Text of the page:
11/20/2014 09:55 am ET Updated Jan 17, 2015

Switzerland Highights Europe's Huge Immigration Problem

Not too long ago, the Swiss voted in a referendum to limit immigration and make it easier to expel foreign-born residents. The specifics of the vote matter less than the sentiment it reflects, in Switzerland and Europe generally, feelings exemplified in an otherwise insignificant incident in the small Swiss city of Nyon. There, shortly after the vote, an elderly woman, waiting on an orderly, typically Swiss line for a bus, stepped out of her place for no other reason than to berate an immigrant beggar. "We voted yes," she shouted, referring to the referendum, "Now go home!" As a new book on this subject reveals, such an outburst could have happened anywhere from Scandinavia to Sicily.

Though Europe's elite, for understandable reasons, would like to down play such intense anti-immigrant feelings, the truth is they make those in the United States look mild by comparison. German officials have gone on record saying that their country is "not an immigrant nation." Across the continent in Ireland, one official not too long ago flatly stated that additional immigrant flows would cause "one million and one" problems. Surveys in the United Kingdom indicate that three-quarters of the population want to send unemployed foreigners home forcibly, while similar polls on the continent suggest that negative feelings there are, if anything, more intense. Anti-immigrant political parties have gained ground in Belgium, Denmark, the Netherlands, and, of course, Switzerland, while Italy has passed laws to make it easier to expel foreign residents, including even other European Union (EU) citizens. France's Ministry of Identity and Immigration has proposed strict quotas and has gone so far as to insist on DNA testing for immigrant family unification claims.

Perhaps even more damaging, vigilantism has increased. Italy has seen incidents where neo-Nazi groups have attacked foreign shopkeepers, shouting "get out bastard foreigners," even in Rome's trendy Rigneto district. Anti-Muslim websites have proliferated, one of which, Gates of Vienna, sells a cap with the motto in the language of one's choice, "Islamophobe and Proud of It." A prominent German feminist, Alice Schwarzer, has concluded that immigrant Islamic influences "probably and unfortunately can no longer be stopped with only democratic means."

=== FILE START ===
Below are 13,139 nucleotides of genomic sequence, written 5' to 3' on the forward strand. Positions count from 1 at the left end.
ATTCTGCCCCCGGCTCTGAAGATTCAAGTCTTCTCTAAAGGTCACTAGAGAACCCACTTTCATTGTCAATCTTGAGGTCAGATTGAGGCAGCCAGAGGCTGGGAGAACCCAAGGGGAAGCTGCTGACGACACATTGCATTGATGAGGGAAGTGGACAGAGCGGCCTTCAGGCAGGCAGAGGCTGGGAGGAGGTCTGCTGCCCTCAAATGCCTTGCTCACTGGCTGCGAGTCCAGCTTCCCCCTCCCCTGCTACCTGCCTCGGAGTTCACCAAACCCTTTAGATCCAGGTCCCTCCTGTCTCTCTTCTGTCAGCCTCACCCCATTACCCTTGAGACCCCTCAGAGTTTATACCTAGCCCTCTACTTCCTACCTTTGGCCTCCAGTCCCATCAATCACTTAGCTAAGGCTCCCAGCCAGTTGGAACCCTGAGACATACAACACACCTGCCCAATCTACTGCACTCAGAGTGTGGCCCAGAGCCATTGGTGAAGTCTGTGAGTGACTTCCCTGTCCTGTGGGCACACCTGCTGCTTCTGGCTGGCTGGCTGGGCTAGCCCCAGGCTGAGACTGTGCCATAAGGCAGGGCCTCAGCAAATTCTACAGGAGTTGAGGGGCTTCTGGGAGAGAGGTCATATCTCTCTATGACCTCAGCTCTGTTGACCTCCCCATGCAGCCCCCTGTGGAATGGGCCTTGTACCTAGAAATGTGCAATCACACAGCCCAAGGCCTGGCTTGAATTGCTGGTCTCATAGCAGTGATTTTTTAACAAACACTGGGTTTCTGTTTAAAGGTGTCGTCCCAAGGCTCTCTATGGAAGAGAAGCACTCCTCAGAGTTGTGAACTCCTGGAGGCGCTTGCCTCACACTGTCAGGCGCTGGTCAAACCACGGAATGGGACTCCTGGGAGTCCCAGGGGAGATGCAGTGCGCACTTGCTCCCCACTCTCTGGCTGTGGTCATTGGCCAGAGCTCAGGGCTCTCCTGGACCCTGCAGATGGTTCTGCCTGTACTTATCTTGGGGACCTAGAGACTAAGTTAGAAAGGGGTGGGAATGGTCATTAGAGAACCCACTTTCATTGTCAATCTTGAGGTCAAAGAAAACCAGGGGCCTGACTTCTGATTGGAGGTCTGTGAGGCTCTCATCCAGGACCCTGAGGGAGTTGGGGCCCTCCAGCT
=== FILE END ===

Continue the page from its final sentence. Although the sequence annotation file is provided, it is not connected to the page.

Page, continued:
The tension may have already reached the point where it is driving people out, middle class people, less anti-immigrant themselves than simply eager to avoid the bad feelings and the growing potential for violence. Some 52 percent of German university students report a desire to leave the country. The Netherlands tracks a net outflow of the educated, some of which have explained their decision in terms of a "Trojan Horse of Islamism." Belgium, and Sweden report annual rates of emigration picking up by 15 percent and 18 percent respectively. Should this flight of largely educated people in their prime working years become more general, it would compound Europe's already severe difficulties of dealing with an increasingly large overhang of elderly pensioners. Meanwhile, the destination countries - the United States, Canada, Australia, and South Africa - benefit from a flow of talented new entrants.